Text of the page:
Northern California suffered an “Earthquake Storm” on Sunday, as 60 smaller aftershocks rolled through Northern California following the magnitude 6.0 on the Richter Scale earthquake that struck Sunday at 3:20 a.m.
Sunday’s earthquake is the 4th serious quake this year after a period of low activity. Charles Richter, the seismologist who designed the measure of earthquake intensity in 1935 at the California Institute of Technology, warned that when there are a lot of earthquakes, the risk of bigger earthquakes increases.
The series of quakes that hit since Sunday ranged in size from magnitude 0.6 to 3.6 on the Richter magnitude scale and were centered primarily in American Canyon, the Geysers, and Napa. The U.S. Geological Service warned there is still a 50-50 chance of a magnitude 5.0 or larger earthquake hitting in the next five days.
After two decades of mild and intermittent earthquake activity, California has suffered four serious magnitude quakes this year. The state was hit with the 6.8 magnitude Cape Mendacino quake on March 9th; the 4.4 magnitude Westwood quake on March 17th; the 5.1 magnitude La Habra quake on March 28th; and now the 6.0 South Napa quake.
Geophysicist John Dvorak, author of the book “Is California Overdue for a Big Earthquake?” warned that the mild 4.4 earthquake that rattled Los Angeles at 6:30 A.M. in the morning on March 17th could be the first in a series of increasingly higher intensity earthquakes that could build over an extended period in California. He cautioned, “A lengthy vacation from earthquakes certainly sounds nice”, but a quake break can just be the calm before the earthquake storm. He offered his thoughts in a March 28th interview with the Christian Science Monitor:
Q: Scientists weren’t just wrong about earthquakes in the centuries leading up to the 1906 San Francisco quake. They were really wrong. What did they believe?
A: If you go back to the Enlightenment, they thought they were related to chemical explosions. By the 19th century, many scientists said they were caused by large volcanic explosions happening within the Earth. There was no wide acceptance of the idea that earthquakes were actually caused by the sliding of great crustal blocks against each other until the 1906 earthquake, which ruptured the earth’s surface for almost 300 miles. The ground had actually slid tens of feet along that rupture.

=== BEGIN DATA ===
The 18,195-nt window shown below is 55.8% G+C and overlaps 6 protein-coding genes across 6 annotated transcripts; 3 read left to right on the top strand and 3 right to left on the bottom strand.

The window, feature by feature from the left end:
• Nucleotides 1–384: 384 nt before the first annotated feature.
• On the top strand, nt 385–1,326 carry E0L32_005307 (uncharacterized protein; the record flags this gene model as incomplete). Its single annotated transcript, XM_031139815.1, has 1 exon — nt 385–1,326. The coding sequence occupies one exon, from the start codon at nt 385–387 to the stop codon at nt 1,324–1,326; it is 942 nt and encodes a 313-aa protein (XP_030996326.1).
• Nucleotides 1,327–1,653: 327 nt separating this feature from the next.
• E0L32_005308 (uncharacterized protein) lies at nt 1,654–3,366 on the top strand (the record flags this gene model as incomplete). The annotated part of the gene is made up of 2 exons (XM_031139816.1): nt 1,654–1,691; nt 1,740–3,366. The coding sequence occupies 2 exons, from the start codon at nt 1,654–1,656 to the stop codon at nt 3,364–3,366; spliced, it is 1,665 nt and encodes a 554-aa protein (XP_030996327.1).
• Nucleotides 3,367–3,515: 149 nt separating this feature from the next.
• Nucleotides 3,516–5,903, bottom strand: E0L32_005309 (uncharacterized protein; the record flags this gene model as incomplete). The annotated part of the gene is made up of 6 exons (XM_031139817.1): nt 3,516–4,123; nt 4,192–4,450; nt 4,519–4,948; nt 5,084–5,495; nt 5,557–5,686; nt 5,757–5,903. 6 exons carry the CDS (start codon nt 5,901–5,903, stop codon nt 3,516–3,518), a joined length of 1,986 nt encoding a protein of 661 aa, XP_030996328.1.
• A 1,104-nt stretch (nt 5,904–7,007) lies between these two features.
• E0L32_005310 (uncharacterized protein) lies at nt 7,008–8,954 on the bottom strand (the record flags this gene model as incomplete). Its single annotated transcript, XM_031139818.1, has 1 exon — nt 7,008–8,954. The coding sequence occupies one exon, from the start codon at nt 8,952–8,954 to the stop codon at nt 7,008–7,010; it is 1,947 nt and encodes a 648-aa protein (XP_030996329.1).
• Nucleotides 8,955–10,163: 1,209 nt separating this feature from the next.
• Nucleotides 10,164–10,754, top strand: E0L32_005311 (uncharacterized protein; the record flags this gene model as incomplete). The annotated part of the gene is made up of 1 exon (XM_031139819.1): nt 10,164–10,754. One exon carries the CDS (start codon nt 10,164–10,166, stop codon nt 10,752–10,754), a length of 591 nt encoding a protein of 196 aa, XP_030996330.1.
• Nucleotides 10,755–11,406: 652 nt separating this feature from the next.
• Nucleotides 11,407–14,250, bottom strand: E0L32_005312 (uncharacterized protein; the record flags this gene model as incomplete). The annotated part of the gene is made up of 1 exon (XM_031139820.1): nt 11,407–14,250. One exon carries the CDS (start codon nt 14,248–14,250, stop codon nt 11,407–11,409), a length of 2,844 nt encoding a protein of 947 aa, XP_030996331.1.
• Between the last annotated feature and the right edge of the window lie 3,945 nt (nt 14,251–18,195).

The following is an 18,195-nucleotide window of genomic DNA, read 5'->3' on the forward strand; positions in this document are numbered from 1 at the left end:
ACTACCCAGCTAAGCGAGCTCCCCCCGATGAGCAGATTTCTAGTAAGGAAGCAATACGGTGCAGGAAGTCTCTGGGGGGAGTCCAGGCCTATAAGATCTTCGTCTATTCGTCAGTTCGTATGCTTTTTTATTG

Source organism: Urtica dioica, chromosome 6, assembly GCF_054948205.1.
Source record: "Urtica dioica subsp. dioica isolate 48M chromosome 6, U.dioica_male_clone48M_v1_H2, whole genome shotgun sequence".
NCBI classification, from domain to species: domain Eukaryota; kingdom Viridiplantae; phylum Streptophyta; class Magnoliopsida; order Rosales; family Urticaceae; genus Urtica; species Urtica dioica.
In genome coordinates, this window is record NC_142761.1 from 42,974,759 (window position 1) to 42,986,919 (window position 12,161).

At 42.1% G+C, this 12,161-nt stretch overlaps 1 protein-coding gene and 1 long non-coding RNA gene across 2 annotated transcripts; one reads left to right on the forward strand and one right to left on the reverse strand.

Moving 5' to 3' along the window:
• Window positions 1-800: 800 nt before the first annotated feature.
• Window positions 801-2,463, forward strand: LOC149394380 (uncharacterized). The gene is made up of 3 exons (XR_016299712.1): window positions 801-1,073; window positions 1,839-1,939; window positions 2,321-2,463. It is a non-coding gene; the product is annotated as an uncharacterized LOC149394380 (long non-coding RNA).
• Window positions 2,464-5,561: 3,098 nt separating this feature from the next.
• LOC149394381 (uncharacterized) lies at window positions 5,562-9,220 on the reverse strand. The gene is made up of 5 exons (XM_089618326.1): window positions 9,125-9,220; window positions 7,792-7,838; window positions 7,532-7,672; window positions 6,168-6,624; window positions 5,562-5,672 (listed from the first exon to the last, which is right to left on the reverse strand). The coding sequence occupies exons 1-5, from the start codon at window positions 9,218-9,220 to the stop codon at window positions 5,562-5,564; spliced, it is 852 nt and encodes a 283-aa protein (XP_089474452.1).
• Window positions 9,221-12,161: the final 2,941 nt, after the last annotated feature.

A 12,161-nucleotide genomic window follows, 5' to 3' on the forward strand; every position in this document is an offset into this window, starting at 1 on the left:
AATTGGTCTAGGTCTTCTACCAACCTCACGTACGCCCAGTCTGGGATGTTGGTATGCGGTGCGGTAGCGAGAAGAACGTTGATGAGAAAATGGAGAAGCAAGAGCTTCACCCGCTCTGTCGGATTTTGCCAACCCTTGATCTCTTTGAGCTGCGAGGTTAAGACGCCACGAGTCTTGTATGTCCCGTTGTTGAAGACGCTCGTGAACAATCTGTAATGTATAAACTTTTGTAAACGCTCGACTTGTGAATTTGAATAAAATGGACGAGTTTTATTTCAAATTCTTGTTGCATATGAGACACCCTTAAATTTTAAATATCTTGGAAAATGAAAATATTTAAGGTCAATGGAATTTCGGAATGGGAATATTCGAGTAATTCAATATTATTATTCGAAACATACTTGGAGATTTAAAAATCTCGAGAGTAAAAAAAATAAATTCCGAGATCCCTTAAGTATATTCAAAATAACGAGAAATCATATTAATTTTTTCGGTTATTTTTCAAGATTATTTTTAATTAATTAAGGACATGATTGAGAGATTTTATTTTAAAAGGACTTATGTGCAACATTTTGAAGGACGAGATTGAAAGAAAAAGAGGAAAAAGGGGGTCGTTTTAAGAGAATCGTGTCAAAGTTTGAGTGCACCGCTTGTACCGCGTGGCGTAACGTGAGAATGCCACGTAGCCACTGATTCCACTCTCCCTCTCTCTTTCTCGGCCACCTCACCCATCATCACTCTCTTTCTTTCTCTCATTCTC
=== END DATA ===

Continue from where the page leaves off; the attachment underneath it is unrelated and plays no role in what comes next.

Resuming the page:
Q: What is an “earthquake storm”?
A: During the last few decades, it has been realized that earthquakes do not occur randomly, nor do they occur like clockwork. Instead, earthquakes, even large ones, tend to cluster in time and space. An earthquake storm is when there is a cluster of large earthquakes in a region [which] occur over a period of several decades. The best examples are the earthquakes that are now happening in northern Turkey along the North Anatolian fault. The storm began in 1939. Since then there have been 13 major earthquakes, and scientists expect at least one more major earthquake is yet to happen at the west end near Istanbul. So the Turkish government is trying to retrofit many buildings for the coming shaking as well as protect many of the art treasures in the city and much of the ancient architecture.
Q: How does California fit into the world of earthquake storms?
A: Most of the motion between the Pacific and North American plates occurs along coastal California. In the last hundred years, there has been only one significant earthquake along those plates: the 1989 Loma Prieta earthquake, also known as the World Series earthquake. But during the previous hundred years before that, there were five significant earthquakes along the California coast, in 1812, 1838, 1857, 1868, and 1906. Large earthquakes are the major means by which seismic energy gets released after building up between the two tectonic plates. And so, one or more large earthquakes are in California’s future, it is a matter of when?
Yesterday’s “South Napa Earthquake” did not cause any fatalities. About 172 patients were treated for injuries, and 13 people were admitted to the Queen of the Valley Medical Center in Napa. The injuries roughly split between orthopedic injuries to hips and ankles, and those with medical issues like respiratory and heart problems, according to hospital President Walt Mickens. About another two dozen people were treated in the Vallejo area for cuts, bumps, and bruises.
The string of earthquakes this year so far have not caused any deaths or huge property losses, but when California starts getting a series of earthquake storms, it usually means that people need to prepare for a very big earthquake in the near future. The last time an earthquake hit the Bay Area was in 1989, when the Loma Prieta quake at magnitude 6.9 caused billions of dollars in damage and was responsible for 63 deaths and 3,757 injuries in the affected areas. Very few people understand that California “earthquake vacations” usually mean that pressure underground is building.
To read more about how California is focused on fighting global warning rather than preparing for big earthquakes, click on California Utility Customers Must Pay $331.8 million for CO2 Auction.